Sacred/Supernatural: Religion, Myth, and Magic in European Prints, 1450-1900, which opened at Krannert Art Museum in January, will be closing this weekend. If you haven’t had a chance to see it, I suggest you do so. Here’s why.
This exhibition, curated by Maureen Warren, Curator of European and American Art at Krannert Art Museum, covers significant territory for those interested in the rise of Christianity in Europe, the evolution of printmaking during, and those of us, all of us, living in a world where the construction of images is a means to enforce or proscribe particular behaviors or worldviews. In short, Sacred/Supernatural explores mark making as a vehicle for mythological and religious meaning making.
Any exploration of sacred and supernatural imagery first begs the question of how does an artist illustrate the unseen? And, following that, what qualities of line work signify “sacred” vs. “supernatural”? Sacred/Supernatural includes a wide variety of prints and manuscripts, many on loan from the Rare Book and Manuscript Library, in its investigation of these critical questions.
The exhibition’s signature image, Claude Mellan’s Veronica’s Veil, 1649, is perhaps the most revealing example of how artistic innovation serves to strengthen Christianity’s messages. This digitally rendered close up highlights Mellan’s line work choices.
As the curator notes:
“The Veil of Veronica is said to have been created when Jesus wiped his face on a piece of cloth as he carried his cross to his place of his crucifiction.
Mellan made this image with a single spiraling line, varying the thickness of the line and the width between them to achieve form and shading. The text at the bottom translates as “the unique one made only by one, like no other.” This refers to three unique things. First, Jesus is a divine being. Second, the miraculous transfer of Jesus’ face to the veil. And third, Mellan’s ingenious image.”
But as the slash in the title reminds us, there is no “either” without an “or”. There is no sacred without the sacrilegious. As Maureen Warren reminds us in her introductory statement:
“While the themes may be otherworldly, these prints had a real-world impact. Many are devotional, helping the faithful strengthen their piety. Others guided the viewer toward a good life through example or counterexample, showing moral exemplars or the consequences of bad behavior. “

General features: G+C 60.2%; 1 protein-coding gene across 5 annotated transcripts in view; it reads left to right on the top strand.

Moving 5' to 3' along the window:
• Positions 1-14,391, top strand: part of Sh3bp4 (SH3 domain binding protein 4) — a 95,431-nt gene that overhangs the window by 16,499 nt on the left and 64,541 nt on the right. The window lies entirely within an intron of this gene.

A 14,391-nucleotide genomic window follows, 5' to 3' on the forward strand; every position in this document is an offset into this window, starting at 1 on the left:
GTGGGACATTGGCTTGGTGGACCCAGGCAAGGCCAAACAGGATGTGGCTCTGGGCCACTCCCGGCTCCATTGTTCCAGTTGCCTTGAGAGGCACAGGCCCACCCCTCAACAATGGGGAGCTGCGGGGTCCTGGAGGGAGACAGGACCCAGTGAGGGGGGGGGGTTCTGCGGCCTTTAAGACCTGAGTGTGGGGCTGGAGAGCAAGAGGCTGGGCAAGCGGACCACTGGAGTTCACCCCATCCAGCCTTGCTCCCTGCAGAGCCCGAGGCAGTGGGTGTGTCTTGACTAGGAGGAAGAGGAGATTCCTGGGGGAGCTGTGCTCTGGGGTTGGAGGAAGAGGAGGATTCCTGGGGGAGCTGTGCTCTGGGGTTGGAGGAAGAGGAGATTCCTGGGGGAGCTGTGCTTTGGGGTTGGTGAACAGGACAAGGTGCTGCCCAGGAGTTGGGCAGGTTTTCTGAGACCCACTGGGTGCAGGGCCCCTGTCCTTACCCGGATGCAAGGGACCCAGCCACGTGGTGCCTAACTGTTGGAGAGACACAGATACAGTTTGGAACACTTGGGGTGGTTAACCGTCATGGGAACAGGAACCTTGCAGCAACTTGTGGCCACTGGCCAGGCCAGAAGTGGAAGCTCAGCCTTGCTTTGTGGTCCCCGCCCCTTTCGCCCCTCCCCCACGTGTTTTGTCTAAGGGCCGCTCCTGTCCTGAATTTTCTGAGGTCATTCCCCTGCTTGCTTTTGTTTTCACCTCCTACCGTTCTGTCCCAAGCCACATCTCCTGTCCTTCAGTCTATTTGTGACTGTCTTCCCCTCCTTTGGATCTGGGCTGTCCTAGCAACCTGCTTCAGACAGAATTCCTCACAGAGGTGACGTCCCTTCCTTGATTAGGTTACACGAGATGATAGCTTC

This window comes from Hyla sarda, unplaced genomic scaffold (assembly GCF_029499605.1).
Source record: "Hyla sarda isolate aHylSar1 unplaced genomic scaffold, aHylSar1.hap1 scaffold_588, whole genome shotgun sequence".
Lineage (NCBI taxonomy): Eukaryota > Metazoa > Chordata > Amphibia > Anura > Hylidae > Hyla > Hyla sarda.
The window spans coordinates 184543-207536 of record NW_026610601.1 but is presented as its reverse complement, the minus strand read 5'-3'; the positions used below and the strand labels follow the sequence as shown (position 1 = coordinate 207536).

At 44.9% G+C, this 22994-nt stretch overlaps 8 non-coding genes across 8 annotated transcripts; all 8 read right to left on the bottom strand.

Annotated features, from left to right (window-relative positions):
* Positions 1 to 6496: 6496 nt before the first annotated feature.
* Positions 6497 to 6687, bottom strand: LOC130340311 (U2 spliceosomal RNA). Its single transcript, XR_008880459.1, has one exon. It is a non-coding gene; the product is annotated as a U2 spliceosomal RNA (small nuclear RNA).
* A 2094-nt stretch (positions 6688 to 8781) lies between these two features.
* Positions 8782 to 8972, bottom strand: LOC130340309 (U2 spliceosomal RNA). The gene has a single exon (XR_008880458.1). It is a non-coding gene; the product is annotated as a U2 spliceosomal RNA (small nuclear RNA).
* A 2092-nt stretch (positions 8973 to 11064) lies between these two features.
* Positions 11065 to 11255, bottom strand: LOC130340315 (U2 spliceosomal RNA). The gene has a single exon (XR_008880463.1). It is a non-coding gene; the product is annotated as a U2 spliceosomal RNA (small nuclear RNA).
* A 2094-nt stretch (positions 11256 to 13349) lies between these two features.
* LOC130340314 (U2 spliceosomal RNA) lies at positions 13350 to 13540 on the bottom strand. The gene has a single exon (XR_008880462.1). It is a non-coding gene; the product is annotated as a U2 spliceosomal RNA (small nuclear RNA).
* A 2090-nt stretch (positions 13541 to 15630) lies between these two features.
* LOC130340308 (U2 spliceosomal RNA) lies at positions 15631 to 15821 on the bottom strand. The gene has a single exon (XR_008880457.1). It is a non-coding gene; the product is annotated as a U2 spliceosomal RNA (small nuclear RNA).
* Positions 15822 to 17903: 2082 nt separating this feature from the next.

Making my way through the exhibit, I found myself thinking back to my conversation about historic witchcraft texts with two of the Rare Book and Manuscript librarians. As someone long fascinated by representations of the supernatural in art and literature, I got goosebumps standing before a book from Francesco Maria Guazzo’s Compendium Maleficarum. This weighty three book series, published in 1608, cemented the threat of the “supernatural” in the minds of Christians. Part field guide for witchhunters, part rap sheet, it literally draws a stark contrast to the images of saints, many of which are contained within this exhibition.
At the entry to the gallery, Warren reminds viewers that “even if some works had a devotional or didactic purpose, they were nonetheless intended to entertain and delight.” Two of my most delightful moments were encountering the manuscript of William Blake’s The Fall, and, stumbling upon this little green witch, created by an anonymous artist, for J.H. Brown’s 1866 publication, Spectropia, or, Surprising spectral illlusions.
While this small illustration may seem harmless or even insignificant, its true power is in its technology. As curatorial intern Emma Wise explains, “the illustrations in this book were used to create optical illusions called “afterimages.” After staring at an image for at least fifteen seconds, without blinking, you can look at a blank wall and the image will reappear. This illustration includes some of the most icon iconography associated with witches, such as a pointed hat and broom stick.” While this haunting effect may have been designed to incite fear in its readers, the science and technology behind it were truly magical to behold.
And while it may be dangerous to draw parallels between the visual delights and religious didactics of this era with contemporary pop culture’s complex fascination with the supernatural, there are two points worth considering. Whether delightful, daunting, or disturbing, images of the sacred and supernatural are constructed for a purpose. And the very desire for such construction, no matter how problematic, can be the catalyst for significant artistic innovation.
Krannert Art Museum is open till 8 p.m. on Thursdays. Take some time to explore this compelling collection before it closes. And if you can, bring a friend. I can guarantee you’ll find much to discuss afterwards.
Sacred/Supernatural: Religion, Myth, and Magic in European Prints, 1450-1900
Through May 15th
Krannert Art Museum
500 E Peabody
Plan your visit here.